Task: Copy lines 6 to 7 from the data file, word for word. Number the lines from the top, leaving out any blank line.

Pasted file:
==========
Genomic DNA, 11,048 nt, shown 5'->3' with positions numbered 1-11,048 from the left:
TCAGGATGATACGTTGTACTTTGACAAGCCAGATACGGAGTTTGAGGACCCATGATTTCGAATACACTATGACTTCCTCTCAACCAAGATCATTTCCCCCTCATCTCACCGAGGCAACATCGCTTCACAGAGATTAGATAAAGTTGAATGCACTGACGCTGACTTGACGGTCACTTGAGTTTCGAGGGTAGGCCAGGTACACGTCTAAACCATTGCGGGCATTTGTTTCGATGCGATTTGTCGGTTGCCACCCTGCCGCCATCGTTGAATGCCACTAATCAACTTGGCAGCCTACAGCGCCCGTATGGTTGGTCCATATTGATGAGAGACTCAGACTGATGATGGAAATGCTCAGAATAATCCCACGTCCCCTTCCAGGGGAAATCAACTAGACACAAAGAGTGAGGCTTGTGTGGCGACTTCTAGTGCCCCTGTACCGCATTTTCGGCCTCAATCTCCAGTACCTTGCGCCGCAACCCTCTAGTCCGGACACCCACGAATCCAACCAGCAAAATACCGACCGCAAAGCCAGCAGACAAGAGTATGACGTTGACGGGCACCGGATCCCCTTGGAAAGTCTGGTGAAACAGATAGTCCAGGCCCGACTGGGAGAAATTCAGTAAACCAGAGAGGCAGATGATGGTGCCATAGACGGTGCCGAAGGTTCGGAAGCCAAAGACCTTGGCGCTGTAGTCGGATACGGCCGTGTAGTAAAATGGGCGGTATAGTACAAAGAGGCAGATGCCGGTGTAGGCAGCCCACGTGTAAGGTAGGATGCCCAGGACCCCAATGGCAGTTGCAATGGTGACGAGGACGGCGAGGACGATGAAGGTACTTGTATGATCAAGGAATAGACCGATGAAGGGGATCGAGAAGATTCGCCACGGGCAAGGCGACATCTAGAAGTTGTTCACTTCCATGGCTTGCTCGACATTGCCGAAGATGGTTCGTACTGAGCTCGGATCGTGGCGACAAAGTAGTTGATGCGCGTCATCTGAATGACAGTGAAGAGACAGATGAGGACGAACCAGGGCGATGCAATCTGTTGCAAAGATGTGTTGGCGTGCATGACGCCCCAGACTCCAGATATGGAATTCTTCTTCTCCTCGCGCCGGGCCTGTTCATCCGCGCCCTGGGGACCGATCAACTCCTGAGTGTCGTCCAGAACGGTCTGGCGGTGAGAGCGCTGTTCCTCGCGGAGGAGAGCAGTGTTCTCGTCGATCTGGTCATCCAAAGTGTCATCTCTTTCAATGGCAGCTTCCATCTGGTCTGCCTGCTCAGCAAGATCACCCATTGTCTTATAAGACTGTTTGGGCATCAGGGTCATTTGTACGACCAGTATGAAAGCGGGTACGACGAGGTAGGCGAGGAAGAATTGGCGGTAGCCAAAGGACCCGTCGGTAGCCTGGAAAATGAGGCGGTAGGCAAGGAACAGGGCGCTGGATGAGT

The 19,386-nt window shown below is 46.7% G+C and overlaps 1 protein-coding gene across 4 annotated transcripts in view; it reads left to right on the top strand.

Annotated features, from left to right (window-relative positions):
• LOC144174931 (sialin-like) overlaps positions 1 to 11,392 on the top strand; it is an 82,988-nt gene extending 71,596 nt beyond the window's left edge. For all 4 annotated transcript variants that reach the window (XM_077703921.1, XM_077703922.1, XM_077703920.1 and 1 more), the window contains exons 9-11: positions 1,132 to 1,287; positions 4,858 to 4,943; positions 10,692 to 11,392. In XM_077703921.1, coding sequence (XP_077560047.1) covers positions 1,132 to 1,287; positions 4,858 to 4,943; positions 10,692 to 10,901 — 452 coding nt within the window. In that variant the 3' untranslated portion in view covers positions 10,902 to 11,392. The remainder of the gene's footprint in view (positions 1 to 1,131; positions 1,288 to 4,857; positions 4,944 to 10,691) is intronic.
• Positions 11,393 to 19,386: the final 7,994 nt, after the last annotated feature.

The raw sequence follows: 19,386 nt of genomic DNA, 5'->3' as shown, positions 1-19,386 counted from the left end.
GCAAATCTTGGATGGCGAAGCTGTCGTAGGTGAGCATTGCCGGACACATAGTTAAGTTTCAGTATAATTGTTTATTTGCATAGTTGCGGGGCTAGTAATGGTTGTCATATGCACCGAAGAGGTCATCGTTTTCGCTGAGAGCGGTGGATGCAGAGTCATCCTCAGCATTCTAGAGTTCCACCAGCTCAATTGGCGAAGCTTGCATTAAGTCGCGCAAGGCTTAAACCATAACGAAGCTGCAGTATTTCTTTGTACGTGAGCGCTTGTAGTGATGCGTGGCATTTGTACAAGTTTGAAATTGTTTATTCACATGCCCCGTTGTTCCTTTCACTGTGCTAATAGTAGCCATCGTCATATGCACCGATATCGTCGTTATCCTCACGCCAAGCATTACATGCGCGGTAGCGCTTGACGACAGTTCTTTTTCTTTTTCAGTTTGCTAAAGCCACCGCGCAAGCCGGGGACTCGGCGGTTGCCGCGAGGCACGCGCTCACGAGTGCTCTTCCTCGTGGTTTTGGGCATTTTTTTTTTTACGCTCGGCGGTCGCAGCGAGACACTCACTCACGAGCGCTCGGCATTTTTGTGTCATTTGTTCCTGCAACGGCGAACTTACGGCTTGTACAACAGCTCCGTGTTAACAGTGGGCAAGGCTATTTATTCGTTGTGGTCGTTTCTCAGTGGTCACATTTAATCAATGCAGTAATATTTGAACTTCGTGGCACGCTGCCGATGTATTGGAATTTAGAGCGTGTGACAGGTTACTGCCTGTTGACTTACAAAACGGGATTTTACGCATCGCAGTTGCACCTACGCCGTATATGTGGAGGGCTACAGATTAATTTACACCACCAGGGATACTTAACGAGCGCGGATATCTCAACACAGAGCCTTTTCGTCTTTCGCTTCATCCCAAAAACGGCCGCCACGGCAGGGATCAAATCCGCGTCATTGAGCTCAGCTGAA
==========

• Positions 11,393 to 19,386: the final 7,994 nt, after the last annotated feature.

The raw sequence follows: 19,386 nt of genomic DNA, 5'->3' as shown, positions 1-19,386 counted from the left end.